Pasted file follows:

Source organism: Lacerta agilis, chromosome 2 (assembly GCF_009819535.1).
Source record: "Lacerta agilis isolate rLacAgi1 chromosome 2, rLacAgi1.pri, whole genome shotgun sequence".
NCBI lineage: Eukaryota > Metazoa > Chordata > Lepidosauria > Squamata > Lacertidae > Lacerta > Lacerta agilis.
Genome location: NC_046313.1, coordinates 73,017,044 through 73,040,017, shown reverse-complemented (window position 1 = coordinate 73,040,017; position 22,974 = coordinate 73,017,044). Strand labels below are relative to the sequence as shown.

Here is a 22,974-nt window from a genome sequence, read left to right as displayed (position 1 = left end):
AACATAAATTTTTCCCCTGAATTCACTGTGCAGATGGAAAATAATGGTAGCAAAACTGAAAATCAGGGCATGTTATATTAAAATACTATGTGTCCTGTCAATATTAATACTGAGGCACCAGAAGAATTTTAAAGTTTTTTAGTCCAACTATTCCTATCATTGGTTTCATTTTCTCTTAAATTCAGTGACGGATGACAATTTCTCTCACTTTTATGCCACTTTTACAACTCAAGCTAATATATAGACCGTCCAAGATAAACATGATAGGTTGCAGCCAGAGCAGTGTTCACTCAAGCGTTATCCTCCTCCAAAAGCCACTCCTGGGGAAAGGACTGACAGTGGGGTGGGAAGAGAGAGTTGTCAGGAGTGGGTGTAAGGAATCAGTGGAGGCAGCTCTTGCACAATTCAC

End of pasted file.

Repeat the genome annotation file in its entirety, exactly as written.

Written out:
Source organism: Lacerta agilis, chromosome 2 (assembly GCF_009819535.1).
Source record: "Lacerta agilis isolate rLacAgi1 chromosome 2, rLacAgi1.pri, whole genome shotgun sequence".
NCBI lineage: Eukaryota > Metazoa > Chordata > Lepidosauria > Squamata > Lacertidae > Lacerta > Lacerta agilis.
Genome location: NC_046313.1, coordinates 73,017,044 through 73,040,017, shown reverse-complemented (window position 1 = coordinate 73,040,017; position 22,974 = coordinate 73,017,044). Strand labels below are relative to the sequence as shown.

Here is a 22,974-nt window from a genome sequence, read left to right as displayed (position 1 = left end):
AACATAAATTTTTCCCCTGAATTCACTGTGCAGATGGAAAATAATGGTAGCAAAACTGAAAATCAGGGCATGTTATATTAAAATACTATGTGTCCTGTCAATATTAATACTGAGGCACCAGAAGAATTTTAAAGTTTTTTAGTCCAACTATTCCTATCATTGGTTTCATTTTCTCTTAAATTCAGTGACGGATGACAATTTCTCTCACTTTTATGCCACTTTTACAACTCAAGCTAATATATAGACCGTCCAAGATAAACATGATAGGTTGCAGCCAGAGCAGTGTTCACTCAAGCGTTATCCTCCTCCAAAAGCCACTCCTGGGGAAAGGACTGACAGTGGGGTGGGAAGAGAGAGTTGTCAGGAGTGGGTGTAAGGAATCAGTGGAGGCAGCTCTTGCACAATTCAC